This story was originally published by the WND News Center.
To comply with strict European Union standards based largely on the premise that mankind is causing catastrophic climate change, the Netherlands plans to force the sale and closure of 3,000 farms.
Significantly, the European nation is the second-largest exporter of agriculture in the world after the United States.
Farmers – who have been in revolt over the restrictions aimed at reducing nitrogen emissions – apparently will receive terms of up to 120% of the farm’s value. But they will have no choice in the matter, noted the National Pulse.
“There is no better offer coming,” Christianne van der Wal, the country’s minister for nature and nitrogen, told Dutch Parliament members last week.
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The Dutch Council of State passed a law in 2019 requiring every activity that emits nitrogen to obtain a permit. Consequently, the expansion of dairy, poultry, and pig farms, which produce nitrogen – in the form of ammonia – from animal manure has been curbed. And the law has caused delays in the building of new homes and roads.
The government’s goal is to cut nitrogen emissions by 50% by the end of the decade, which would put nearly 10% of the nation’s farms at risk.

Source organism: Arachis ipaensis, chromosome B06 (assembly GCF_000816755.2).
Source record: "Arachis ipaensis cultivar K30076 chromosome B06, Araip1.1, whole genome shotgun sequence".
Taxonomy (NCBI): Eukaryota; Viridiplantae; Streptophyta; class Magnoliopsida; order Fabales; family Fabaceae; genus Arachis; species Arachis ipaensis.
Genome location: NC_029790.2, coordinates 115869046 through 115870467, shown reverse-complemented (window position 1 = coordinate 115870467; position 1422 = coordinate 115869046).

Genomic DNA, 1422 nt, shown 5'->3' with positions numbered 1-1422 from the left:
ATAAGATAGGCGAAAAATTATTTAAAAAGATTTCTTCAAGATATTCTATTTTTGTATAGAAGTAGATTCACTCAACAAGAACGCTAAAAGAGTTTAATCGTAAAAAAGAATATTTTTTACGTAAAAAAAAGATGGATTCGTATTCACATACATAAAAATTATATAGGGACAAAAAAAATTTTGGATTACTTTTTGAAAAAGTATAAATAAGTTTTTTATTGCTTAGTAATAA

Dutch farmers are protesting by blocking highways, burning hay bales, dumping manure, and picketing outside the homes of public officials.
A Dutch farmer says “the government is not listening” and believes there is a “deeper agenda” behind the move.
Scottish political commentator James Melville noted Dutch communities are showing solidarity with farmers by starting food cooperatives and farmers’ markets to buy directly from local farms.
National Pulse observed that the deficit in food production will be taken up by corporate giants, as seen in the United States, where JBS and Tyson dominate agriculture.
The corporatization of agriculture is being accelerated by the push by globalists such as the World Economic Forum for adopting a “sustainable” plant-based diet and eventually eliminate animal products. Corporations are best suited to deploy at-scale genetic engineering and produce alternative protein sources such as plant-based meat, cultured meat, and insects.
However, in countries such as India, the widespread use of genetically modified seeds has been a disaster for small farmers, the National Pulse noted. Farmers are committing suicide in record numbers over-indebtedness to seed manufacturers such as Monsanto, which is now owned by Bayer, and the failure of the products to provide the promised benefits.